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With a natural talent for communicating, storytelling and collaboration, Jordan Doucette is committed to understanding clients’ marketing and business challenges. She has held chief creative officer roles at TAXI in her native Canada, Leo Burnett Chicago and FCB West (San Francisco), as well as a recent stint as partner and president at No Fixed Address.
Now in the position of CCO at Dentsu Creative in Canada, Jordan is aiming to continue creating amazing work, while also ensuring that she remains actively involved in the greater industry. To this end, she’s participated in programs such as the Google WomenWill Conference and podcast series, the Cannes ‘See It Be It’ programme, and actively serves as a teacher at the Miami Ad School in Toronto - seeking to inspire creativity and encourage the highest possible quality of work in this country.
LBB’s Josh Neufeldt sat down with Jordan to discuss her work, the most important lessons she’s learned since starting, and why her vision for modern creativity is to come up with ideas that change society in a big, beautiful way.
LBB> Just this January, you hit 20 years in the industry. Congratulations! What has your experience been like during this time, and how have you kept things fresh?
Jordan> My experience has been incredible! There are some days where I can't even believe this all happened, and I am eternally grateful for the advocates I've had along the way; something I feel is very different than mentorship. I’m fortunate to have had people in my corner who pushed me into new situations or opportunities that I didn't think I was ready for, and who supported me in taking on new opportunities. Because of that, I've been able to keep strong momentum throughout my career while always trying new things - something I feel has kept me relevant.
Beyond that, having sort of stuck with one approach, I've tried to push myself into learning how other people do stuff. I moved from Canada to the US to get job experience because I had no idea how people in the US did it, and honestly, that was the best thing I've ever done in terms of learning new stuff about how the industry, agencies and clients work. And, I've been able to come back to Canada and apply what I’ve learned!
All in all, I guess I would say my experience has been one of constant evolution. There’s never been a feeling of 'oh, this is it for me'. There's always something new to try and I've embraced that... Maybe too often sometimes, but I'm proud of pushing myself out of my own comfort zone and going for it!
LBB> On the theme of going for it, you became CCO of Dentsu in late 2022. What inspired the move, and how are you finding things thus far?
Jordan> I had lunch with Stephen Kiely, who is our Canadian CEO, and after that I was all in. Having been at quite a few agencies, one of the things I've learned along the way is that clients come and go. But, when you get the day to day partner right, that's magic. It’s like a moonshot. Every day feels like a massive opportunity (and each one is), and it makes you wonder ‘what are we going to do today?’. It’s the exact same thing with Stephen. When you meet him for the first time, you might think he’s brand new at Dentsu with how ambitious and energetic he is… but, he's been there for 20 years! Anyway, we discussed what the next iteration of Dentsu Creative looked like, as it had just been formed that summer, and he said, 'I want to embrace it and see'. At that moment, I knew this was somebody that I would do anything for. I was like, 'I'm going to do it with him'.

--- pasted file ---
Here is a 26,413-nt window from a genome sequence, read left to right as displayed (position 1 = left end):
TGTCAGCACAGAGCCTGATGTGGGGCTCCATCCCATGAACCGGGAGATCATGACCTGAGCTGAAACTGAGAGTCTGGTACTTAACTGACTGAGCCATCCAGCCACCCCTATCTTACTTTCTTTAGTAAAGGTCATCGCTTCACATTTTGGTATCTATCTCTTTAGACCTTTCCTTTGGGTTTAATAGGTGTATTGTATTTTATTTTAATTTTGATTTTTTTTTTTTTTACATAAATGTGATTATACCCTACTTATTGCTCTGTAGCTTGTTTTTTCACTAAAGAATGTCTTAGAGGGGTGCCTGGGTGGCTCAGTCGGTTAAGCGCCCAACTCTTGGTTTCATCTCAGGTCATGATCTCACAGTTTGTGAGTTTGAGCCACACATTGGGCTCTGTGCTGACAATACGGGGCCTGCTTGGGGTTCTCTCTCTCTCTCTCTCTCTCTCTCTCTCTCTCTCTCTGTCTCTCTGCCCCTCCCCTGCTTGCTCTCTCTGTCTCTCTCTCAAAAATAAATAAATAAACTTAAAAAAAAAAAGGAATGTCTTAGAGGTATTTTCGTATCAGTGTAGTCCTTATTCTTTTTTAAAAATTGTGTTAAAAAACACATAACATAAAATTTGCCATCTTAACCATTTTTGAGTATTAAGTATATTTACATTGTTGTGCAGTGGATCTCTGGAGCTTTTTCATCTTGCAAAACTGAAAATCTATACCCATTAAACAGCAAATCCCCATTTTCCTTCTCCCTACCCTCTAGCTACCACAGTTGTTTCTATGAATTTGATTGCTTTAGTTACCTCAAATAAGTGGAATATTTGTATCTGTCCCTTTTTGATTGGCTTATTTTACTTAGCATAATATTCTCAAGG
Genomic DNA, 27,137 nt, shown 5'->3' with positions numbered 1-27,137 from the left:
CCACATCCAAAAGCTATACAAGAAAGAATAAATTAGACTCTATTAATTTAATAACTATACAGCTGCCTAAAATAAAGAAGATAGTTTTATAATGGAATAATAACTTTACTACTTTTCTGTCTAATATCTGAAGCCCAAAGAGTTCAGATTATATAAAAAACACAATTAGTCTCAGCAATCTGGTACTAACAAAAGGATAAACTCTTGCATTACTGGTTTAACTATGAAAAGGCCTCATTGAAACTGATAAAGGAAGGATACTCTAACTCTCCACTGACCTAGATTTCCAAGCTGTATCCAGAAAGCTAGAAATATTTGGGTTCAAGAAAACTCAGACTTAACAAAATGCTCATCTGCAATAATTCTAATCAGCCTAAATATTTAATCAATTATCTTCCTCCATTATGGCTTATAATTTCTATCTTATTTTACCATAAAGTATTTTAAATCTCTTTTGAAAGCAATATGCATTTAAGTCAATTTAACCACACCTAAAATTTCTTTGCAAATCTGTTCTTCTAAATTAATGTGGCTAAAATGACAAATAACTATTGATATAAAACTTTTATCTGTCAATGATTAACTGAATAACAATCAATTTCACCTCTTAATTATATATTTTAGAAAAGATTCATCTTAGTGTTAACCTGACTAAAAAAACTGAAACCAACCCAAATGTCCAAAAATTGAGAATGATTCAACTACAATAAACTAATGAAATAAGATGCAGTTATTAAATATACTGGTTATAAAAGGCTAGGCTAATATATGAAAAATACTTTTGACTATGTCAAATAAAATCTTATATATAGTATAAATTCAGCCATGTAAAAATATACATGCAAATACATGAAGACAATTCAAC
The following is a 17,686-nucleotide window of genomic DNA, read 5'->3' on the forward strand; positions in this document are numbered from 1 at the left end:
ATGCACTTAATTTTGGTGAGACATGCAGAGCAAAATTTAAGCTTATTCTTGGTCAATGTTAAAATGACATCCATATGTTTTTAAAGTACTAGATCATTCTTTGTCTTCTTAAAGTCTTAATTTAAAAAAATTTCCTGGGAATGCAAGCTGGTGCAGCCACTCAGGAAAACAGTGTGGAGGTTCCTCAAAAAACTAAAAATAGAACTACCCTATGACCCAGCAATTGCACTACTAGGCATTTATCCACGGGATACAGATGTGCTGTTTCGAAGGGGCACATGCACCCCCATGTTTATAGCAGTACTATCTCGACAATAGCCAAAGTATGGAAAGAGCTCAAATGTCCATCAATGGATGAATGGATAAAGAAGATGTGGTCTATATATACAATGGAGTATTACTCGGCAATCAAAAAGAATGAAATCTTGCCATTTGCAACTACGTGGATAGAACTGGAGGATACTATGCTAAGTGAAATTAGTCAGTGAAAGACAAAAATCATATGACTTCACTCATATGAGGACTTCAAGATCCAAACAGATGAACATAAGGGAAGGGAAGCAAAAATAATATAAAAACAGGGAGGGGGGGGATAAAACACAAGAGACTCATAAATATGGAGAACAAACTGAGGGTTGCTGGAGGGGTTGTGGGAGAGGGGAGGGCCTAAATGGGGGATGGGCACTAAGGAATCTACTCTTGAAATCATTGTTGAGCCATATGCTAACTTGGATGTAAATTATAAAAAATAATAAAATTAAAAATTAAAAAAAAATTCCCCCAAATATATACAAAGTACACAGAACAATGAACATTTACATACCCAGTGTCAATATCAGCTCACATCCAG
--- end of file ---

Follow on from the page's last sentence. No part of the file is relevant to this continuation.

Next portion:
LBB> And what are your main aims and ambitions for Dentsu?
Jordan> We have a vision and ambition for modern creativity: ideas that jump into culture or change culture, ideas that impact society in a big, beautiful way, or ideas that take human insights and match them with data and technology to bring something new to the world. We literally just launched ‘The Inflation Cookbook
’, which I think is exactly that. It demonstrates where we want to take our ideas, really pushing, making them meaningful, and making them break through. We're really trying to do things that have never been done before, in combination with all of the other beautiful storytelling tools we have at our disposal. I still love making TV ads and I think digital is powerful, but then you mix in these culturally relevant, earn-centric ideas to really accelerate a brand.
That's been my focus for eight months - how do we build a process and a team that empowers us to get to ideas like that? We’ve spent a ton of time sharing what we have with our clients, giving them a sense of where we're aiming to be with some of the work that we're doing. It's been really fun and fast-paced, and we're just excited to keep going.
LBB> Before Dentsu, you were working in America at FCB West, and you were also CCO at Leo Burnett Chicago. With that experience, what are your thoughts on Canadian advertising at the moment, and how does it compare/differ from the American scene?
Jordan> I think Canadian advertising is amazing! Truly, truly, truly, I think we have some of the best agencies. We also have amazing leaders - look at all the Cannes judges this year from Canada - and their calibre is incredible. I would be thrilled to be sitting in a room judging anything with that level of talent.
When I went to work in the US, I felt like a student. It felt like starting over, because here, we have this sense of nimbleness. There's this resourcefulness and way of working collaboratively with clients that I feel like the US actually embraced from us. They're like 'wow, we love that about you!'. So, it's kind of neat to feel like the way we're doing things in Canada can inspire US agencies, and also vice versa.
Below are some of my favourite projects from my time in the US!
LBB> What have been some of the most significant projects that you've worked on in your career? Have they embodied this sense of nimbleness?
Jordan> One of my favourite pieces is 'Kraft Now, Pay Later', which we did at Leo Burnett Chicago. This was pre-pandemic, and we did it with Kraft in reaction to the government shutdown by starting a free grocery store in Washington DC... in a week. To do that, we really united, bonded and just made it happen. I loved the work, I loved the process, and I just have the fondest memories of that experience.